The Pre-Approval Process: Preparation Precedes Success
In today’s market, if you wait until you find the house of your dreams to get approved for a mortgage, a potential buyer who has a pre-approval letter in-hand is likely to snatch it away from you.
If you need other reasons to obtain pre-approval for a home mortgage loan even before you start to look, see our article Pre-Approval for a Home Mortgage Loan: Why It Is Important.
Getting pre-approval doesn’t oblige you to borrow from that lender. When you’re ready to make an offer, you can choose a lender that you know will be by your side to guide you through what could be the most important process of your life—buying a home. But to start the process, you do have to fill out a mortgage application with a lender, provide the documents that verify your information and meet some standard criteria that ensures you will repay your mortgage.
An easy way to get started is to locate all the documents you will need. The following are fairly standard, depending on your circumstances:
- Driver’s license or U.S. passport
- 30 days of pay stubs
- 60 days of bank statements
- Income tax returns
- W-2 tax returns from the previous two years
- Schedule K-1 (Form 1065) for self-employed borrowers
- Asset account statements: retirement savings, stocks, bonds, mutual funds, etc.
- Divorce papers (to use alimony or child support as qualifying income)
- Gift letter: Many types of loans allow borrowers to use a financial gift from a relative toward the down payment. If you do this, you must complete a standard gift letter in which you and the gift donor verify that the gift isn’t a third-party loan with an expectation of repayment. Additionally, both you and the donor will have to provide bank statements to show the transfer of cash funds from one account to another.
Standard Criteria lenders evaluate before they decide to pre-approve you for a mortgage:
- Employment history
- Debt-to-income ratio (DTI)
- Assets and liabilities
- Loan-to-value ratio (LTV)
- Credit history and FICO score
To determine your DTI ratio, lenders add up debts such as auto loans, student loans, charge accounts, and other lines of credit—plus the new mortgage payment—and then divide the sum by your gross monthly income to get a percentage. Depending on the loan type, borrowers should maintain a DTI of 50% or less to qualify for a mortgage. Lenders prefer borrowers with a lower DTI because that indicates there is less risk that you’ll default on your loan.
Your LTV ratio is calculated by dividing the loan amount by the home’s value. A property appraisal determines the property’s value, which might be lower or higher than the seller’s asking price. The higher your down payment, the lower your loan amount. If you put down less than 20% percent, you might be required to pay for private mortgage insurance (PMI). To lower your LTV ratio, you either need to put more money down or buy a less expensive house.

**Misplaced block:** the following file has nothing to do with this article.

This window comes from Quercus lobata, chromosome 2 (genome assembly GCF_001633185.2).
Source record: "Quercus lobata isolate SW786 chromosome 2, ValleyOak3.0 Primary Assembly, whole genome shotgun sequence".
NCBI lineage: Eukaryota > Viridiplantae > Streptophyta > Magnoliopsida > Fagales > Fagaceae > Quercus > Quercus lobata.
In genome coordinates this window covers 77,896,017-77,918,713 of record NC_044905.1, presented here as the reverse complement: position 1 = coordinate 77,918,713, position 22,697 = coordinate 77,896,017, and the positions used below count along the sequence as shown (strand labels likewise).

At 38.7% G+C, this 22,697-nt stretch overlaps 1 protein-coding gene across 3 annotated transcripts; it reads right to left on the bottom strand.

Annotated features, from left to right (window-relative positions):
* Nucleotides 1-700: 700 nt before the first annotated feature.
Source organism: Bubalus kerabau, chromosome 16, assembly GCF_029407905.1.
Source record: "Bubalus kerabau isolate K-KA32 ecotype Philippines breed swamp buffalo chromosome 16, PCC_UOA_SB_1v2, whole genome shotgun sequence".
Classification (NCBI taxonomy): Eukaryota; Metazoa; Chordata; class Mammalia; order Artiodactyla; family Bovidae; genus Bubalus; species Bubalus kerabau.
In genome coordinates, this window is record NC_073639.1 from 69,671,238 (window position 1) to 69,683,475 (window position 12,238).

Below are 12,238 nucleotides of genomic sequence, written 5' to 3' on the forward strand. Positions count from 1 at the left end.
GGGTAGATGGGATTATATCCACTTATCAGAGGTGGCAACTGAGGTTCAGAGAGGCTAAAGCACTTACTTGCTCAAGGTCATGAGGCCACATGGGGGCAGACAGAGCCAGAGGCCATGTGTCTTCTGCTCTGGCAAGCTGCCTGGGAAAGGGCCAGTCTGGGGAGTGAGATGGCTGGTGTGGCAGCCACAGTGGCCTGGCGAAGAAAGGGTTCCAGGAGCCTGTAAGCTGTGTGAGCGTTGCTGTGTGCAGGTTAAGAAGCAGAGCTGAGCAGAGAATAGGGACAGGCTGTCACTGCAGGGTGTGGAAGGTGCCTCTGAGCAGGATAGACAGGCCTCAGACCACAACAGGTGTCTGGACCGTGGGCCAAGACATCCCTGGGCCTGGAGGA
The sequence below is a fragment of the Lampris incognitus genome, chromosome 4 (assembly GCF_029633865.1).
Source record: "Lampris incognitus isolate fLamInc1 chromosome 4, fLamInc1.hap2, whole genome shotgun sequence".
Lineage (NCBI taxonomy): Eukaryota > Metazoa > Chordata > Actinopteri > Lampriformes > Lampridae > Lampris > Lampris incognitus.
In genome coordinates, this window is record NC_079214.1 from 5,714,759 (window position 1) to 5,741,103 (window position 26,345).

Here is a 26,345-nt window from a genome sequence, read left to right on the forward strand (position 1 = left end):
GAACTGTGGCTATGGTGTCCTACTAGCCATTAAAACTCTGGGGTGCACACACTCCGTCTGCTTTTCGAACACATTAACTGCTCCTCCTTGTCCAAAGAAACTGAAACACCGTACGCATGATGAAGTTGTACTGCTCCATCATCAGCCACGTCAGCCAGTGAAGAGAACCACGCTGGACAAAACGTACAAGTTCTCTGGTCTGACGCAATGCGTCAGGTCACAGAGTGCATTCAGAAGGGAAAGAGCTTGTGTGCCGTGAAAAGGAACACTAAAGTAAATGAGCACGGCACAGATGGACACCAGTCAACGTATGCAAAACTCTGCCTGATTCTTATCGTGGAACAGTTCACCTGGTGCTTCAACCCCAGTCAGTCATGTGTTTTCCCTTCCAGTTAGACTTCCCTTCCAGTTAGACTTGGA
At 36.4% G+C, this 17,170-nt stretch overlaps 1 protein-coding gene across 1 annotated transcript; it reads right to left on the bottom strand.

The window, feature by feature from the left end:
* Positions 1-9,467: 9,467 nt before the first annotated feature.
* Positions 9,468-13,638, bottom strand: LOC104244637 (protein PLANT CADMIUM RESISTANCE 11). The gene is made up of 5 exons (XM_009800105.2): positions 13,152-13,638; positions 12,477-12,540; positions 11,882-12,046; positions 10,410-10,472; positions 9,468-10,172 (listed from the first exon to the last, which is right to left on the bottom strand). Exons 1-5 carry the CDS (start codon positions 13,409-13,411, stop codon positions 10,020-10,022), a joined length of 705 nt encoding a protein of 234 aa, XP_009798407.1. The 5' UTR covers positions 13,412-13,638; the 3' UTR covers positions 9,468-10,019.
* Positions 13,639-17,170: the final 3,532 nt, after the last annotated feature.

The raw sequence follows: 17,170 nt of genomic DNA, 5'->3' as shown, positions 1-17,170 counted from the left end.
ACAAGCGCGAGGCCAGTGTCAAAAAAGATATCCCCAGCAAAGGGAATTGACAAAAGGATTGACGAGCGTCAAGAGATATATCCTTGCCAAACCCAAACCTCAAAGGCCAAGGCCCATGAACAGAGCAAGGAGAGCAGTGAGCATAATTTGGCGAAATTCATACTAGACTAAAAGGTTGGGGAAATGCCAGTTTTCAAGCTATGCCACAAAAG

Credit History and FICO Score
Lenders pull your credit reports from the three main reporting bureaus—Equifax, Experian, and Transunion. They look at your payment history, how many and what type of credit lines you have open, and the length of time you’ve had those accounts. They analyze how much of your available credit you actively use. Most lenders require a FICO score of 620 or higher to approve a conventional loan, and some even require that score for a Federal Housing Administration (FHA) loan. The lowest interest rates usually go to customers with a credit score of 760 or higher.
If you have not opened credit cards or any traditional lines of credit—such as a car loan or student loan—you might have trouble getting a mortgage pre-approval letter. You can build your credit by opening a starter credit card with a low credit line limit and paying off your bill each month. It could take up to six months for your payment activity to be reflected in your credit score.
After reviewing your mortgage application, a lender usually gives you one of three decisions: pre-approved, denied outright, or pre-approved with conditions. To meet the conditions, you might need to provide extra documentation or lower your DTI ratio by paying down some credit accounts. If you are denied outright, the lender should explain exactly why and explain how to best overcome the problems.
If you are pre-approved, your lender provides you with a pre-approval letter on official letterhead. This document indicates to sellers that you’re a serious buyer and verifies that you have the financial means to make an offer to purchase their home. Most sellers expect buyers to have a pre-approval letter and will be more willing to negotiate with those who prove that they can obtain financing.
If you are making an offer on a specific home, the pre-approval letter typically includes the purchase price, loan program, interest rate, loan amount, down payment amount, expiration date and the property address. Getting a pre-approval doesn’t guarantee that a lender will approve you for a mortgage, especially if your financial, employment, and/or income status changes during the time between pre-approval and underwriting, or if you fail to disclose relevant information.
A Citywide Loan Officer is ready and willing to guide you through the pre-approval process, making it easy for you to know if you qualify for a loan, or to expedite the purchase process, if you are ready to start seriously looking for that new home of your dreams.